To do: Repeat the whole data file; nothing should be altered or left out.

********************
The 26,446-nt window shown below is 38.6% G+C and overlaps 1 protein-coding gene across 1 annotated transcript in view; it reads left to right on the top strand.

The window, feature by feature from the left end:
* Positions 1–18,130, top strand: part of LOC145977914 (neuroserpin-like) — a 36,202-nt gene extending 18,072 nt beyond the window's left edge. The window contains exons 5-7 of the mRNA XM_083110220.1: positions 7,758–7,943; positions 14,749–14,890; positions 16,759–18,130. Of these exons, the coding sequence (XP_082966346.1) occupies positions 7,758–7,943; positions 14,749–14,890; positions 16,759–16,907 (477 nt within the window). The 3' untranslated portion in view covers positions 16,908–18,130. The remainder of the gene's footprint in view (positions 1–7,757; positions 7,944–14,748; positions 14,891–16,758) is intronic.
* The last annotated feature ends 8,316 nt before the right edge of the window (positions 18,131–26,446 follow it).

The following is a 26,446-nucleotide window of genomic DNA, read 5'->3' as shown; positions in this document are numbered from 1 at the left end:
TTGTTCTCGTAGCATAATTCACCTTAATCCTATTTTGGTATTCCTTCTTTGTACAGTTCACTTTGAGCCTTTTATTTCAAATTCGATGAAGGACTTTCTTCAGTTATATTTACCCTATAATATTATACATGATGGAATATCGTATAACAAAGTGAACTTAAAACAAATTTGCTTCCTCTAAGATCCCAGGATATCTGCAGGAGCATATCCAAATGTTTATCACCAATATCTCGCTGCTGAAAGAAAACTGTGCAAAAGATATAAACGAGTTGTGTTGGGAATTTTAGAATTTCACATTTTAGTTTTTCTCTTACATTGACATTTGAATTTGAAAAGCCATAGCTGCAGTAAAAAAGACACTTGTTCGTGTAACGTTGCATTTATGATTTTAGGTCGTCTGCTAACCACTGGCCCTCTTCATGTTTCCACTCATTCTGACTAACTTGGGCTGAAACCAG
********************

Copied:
The 26,446-nt window shown below is 38.6% G+C and overlaps 1 protein-coding gene across 1 annotated transcript in view; it reads left to right on the top strand.

The window, feature by feature from the left end:
* Positions 1–18,130, top strand: part of LOC145977914 (neuroserpin-like) — a 36,202-nt gene extending 18,072 nt beyond the window's left edge. The window contains exons 5-7 of the mRNA XM_083110220.1: positions 7,758–7,943; positions 14,749–14,890; positions 16,759–18,130. Of these exons, the coding sequence (XP_082966346.1) occupies positions 7,758–7,943; positions 14,749–14,890; positions 16,759–16,907 (477 nt within the window). The 3' untranslated portion in view covers positions 16,908–18,130. The remainder of the gene's footprint in view (positions 1–7,757; positions 7,944–14,748; positions 14,891–16,758) is intronic.
* The last annotated feature ends 8,316 nt before the right edge of the window (positions 18,131–26,446 follow it).

The following is a 26,446-nucleotide window of genomic DNA, read 5'->3' as shown; positions in this document are numbered from 1 at the left end:
TTGTTCTCGTAGCATAATTCACCTTAATCCTATTTTGGTATTCCTTCTTTGTACAGTTCACTTTGAGCCTTTTATTTCAAATTCGATGAAGGACTTTCTTCAGTTATATTTACCCTATAATATTATACATGATGGAATATCGTATAACAAAGTGAACTTAAAACAAATTTGCTTCCTCTAAGATCCCAGGATATCTGCAGGAGCATATCCAAATGTTTATCACCAATATCTCGCTGCTGAAAGAAAACTGTGCAAAAGATATAAACGAGTTGTGTTGGGAATTTTAGAATTTCACATTTTAGTTTTTCTCTTACATTGACATTTGAATTTGAAAAGCCATAGCTGCAGTAAAAAAGACACTTGTTCGTGTAACGTTGCATTTATGATTTTAGGTCGTCTGCTAACCACTGGCCCTCTTCATGTTTCCACTCATTCTGACTAACTTGGGCTGAAACCAG